Nine months after the death of Kobe Bryant, LeBron James has carried the grieving Lakers franchise from sorrow to joy. Lakers excellence has lightened the despair. I must say, it’s been a strange, crazy, peculiar, Covid nine months that no one imagined when LeBron James first came here during the summer of 2018.
In the summer of 2018, some fans- you know who you are- couldn’t accept LeBron in purple and gold. It drove them to levels of insantiy, or at the very least, perspective was lost. A LeBron James mural was repeatedly vandalized, forcing the artist to throw in the towel and paint over it. Defacing a piece of art because Kobe mattered more was childlike Disrespect for the artist who spent days creating his masterpiece was focusing on the wrong thing. This is a town of creative people and creation is revered: that was part of the Kobe Bryant aura. And yet, those of us who witnessed the Kobe idolization take a dark turn and grow more manic and paranoid (and much later), become grief-stricken and paralyzed, are not surprised it would get out of hand in the very beginning with LeBron James.
Whenever LeBron James name was mentioned around town during the summer of 2018, eye rolls ensued. He was a diva. He failed gloriously. He didn’t dominate with his willfulness. The Decision was a disaster and he was too immature or narcissistic or passive-aggressive to figure that out beforehand. He wasn’t Kobe and at the same time- and this was the irony- he was Kobe. He couldn’t get along with another superstar either, albeit the Kyrie Irving dissonance was much quieter than the Kobe-Shaq feuds.
When LeBron chose them, Laker fans were giddy but watchful, excited, predictive about championships, but cynical. Many ignored the past and were damned glad the losing drought was in the rearview mirror and that LeBron James chose an incomplete team. But despite all of the euphoric ecstasy from Malibu to Silverlake, there was in 2018, the Kobe problem.
He wasn’t a ghost. Kobe Bryant was a 20-year lifer. He lasted longer than many cars, marriages, jobs, friendships, good credit. He endured year after year after year. He was in our midst a teenager. A young man. An adult. Losing hair. On the freeways. At the mall. Dating. Married. With Kids. Facing trial. Chilling at In-N-Out. At the movies. Parent problems. Back-to-back-to-back champion. Back-to-back champion. Achilles rip.
His basketball beginning and basketball ending dovetailed into a perfect storm that rarely happens in any sport much less professional basketball. Kobe changed the Lakers and the city. And then he tragically died.
3,773 days of mediocrity have passed. The mother of all droughts is over because LeBron James did the unthinkable and the magical when he replaced Kobe Bryant as superstar extraordinaire. He breathed into the Lakers badly needed oxygen. And like Lazarus, LeBron raised the Lakers from the dead. He reintroduced the Lakers to the NBA Finals.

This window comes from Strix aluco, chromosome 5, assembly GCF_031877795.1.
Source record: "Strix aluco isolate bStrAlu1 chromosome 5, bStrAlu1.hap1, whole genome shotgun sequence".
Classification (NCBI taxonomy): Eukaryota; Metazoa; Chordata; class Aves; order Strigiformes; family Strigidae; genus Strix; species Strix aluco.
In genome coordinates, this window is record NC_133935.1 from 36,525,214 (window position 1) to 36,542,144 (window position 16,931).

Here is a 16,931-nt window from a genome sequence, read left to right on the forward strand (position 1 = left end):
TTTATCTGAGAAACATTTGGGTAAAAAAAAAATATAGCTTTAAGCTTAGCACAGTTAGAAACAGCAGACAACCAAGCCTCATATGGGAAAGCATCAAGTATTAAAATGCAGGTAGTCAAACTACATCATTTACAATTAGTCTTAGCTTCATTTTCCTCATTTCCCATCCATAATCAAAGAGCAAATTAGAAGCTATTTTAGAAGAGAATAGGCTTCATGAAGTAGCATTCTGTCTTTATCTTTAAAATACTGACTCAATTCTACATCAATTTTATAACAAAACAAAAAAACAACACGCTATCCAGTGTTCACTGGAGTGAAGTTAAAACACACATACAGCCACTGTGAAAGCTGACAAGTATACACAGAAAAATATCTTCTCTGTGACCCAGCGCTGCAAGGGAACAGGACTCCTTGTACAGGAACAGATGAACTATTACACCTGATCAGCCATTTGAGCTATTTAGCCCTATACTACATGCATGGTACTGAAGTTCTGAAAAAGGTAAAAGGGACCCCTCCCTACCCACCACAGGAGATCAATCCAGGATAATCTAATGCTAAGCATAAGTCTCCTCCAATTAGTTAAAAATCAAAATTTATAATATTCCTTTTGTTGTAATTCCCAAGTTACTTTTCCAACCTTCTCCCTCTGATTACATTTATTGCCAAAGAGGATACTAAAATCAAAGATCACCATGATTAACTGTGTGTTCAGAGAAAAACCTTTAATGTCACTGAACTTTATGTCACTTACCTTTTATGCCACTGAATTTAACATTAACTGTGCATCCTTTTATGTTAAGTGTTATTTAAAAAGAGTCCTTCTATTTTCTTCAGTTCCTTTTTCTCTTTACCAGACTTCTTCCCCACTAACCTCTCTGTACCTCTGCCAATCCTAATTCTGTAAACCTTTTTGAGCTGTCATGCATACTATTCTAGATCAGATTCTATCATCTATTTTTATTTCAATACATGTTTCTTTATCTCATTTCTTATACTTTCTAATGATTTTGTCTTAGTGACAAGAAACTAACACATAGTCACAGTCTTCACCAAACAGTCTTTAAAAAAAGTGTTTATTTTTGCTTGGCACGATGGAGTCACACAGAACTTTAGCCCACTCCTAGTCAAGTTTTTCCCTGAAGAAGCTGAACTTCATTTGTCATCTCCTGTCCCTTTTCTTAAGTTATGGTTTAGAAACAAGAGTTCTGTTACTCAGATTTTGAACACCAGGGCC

When LeBron entered the league, Bryant’s sexual assault trial was the NBA news and LeBron handled it like a pro even at 18. He said he supported Bryant because he was a member of the league and all members are united. LeBron had a preternatural maturity that would shapeshift his career through its multiple iterations. The media participated in the LeBron romance, viewing him as the anti-Kobe. He was warm. He was likable. He wasn’t arrogant. Teammates wanted to play with him. LeBron had a socialist’s game, everyone was enabled. He wanted to make teammates better while Bryant wanted to just be better.
They both played with Shaq and Luke Walton. They got to know each other on the Olympic team and it was one more LeBron classroom, how Bryant woke up before everyone else, was in the gym sweating and working out before the sun rose, how serious he prepared, how his aggression and ruthlessness was his DNA. And then in China during the Olympics, the way he was fetishized among the Chinese public made his teammates want that very same thing. Global stardom.
While LeBron was trying to figure out NBA excellence, Los Angeles was already a Kobe town. It was a Kobe town because he did what L.A. folk want their athletes to do. Stay. Love the organization. Compete. Don’t make excuses. And deliver titles. Stay. Love the organization. Compete. Don’t make excuses. Deliver titles.
LeBron in L.A. Stay. Love the organization. Compete. Don’t make excuses. Deliver titles. Deliver Titles. Deliver titles.
LeBron is not ours. LeBron is borrowed. He is Akron. He is Cleveland. He is Miami. He is the Olympics. And politics. And movies. And Klutch Sports. LeBron has had a bunch of iterations and changing courses and shifting shapes but always excellence and getting to the Finals is his thing.
It will be 9 NBA Finals appearances in 10 years. As a stat, it doesn’t even seem real but it is true. Dallas. OKC. San Antonio. San Antonio. Golden State. Golden State. Golden State. Golden State.
LeBron came to Los Angeles a proven commodity. He was a regular-season MVP, a Finals MVP, and an Olympian. In Los Angeles, he had his eye on the end game: an NBA title. His dream of being a billionaire was still on course. Multi-talented LeBron is interested in everything, he isn’t a mythic figure. He isn’t a fantasy. We didn’t raise him. He didn’t come here as nothing and become everything. LeBron was everything and here in the land of milk and honey, he wanted to be even more. We are his end. Not his start. Not his middle.
No matter. An NBA title makes you a Laker for life and puts your name in the pantheon. Magic, Shaq, Kobe. LeBron.
But LeBron in lights comes after an NBA title in 2020. Only after. You can’t get there because you dreamed it or willed it. We’re not the Clippers, paper championships are worthless. LeBron has to win here. For real. It’s the only requirement to be included among the Gods.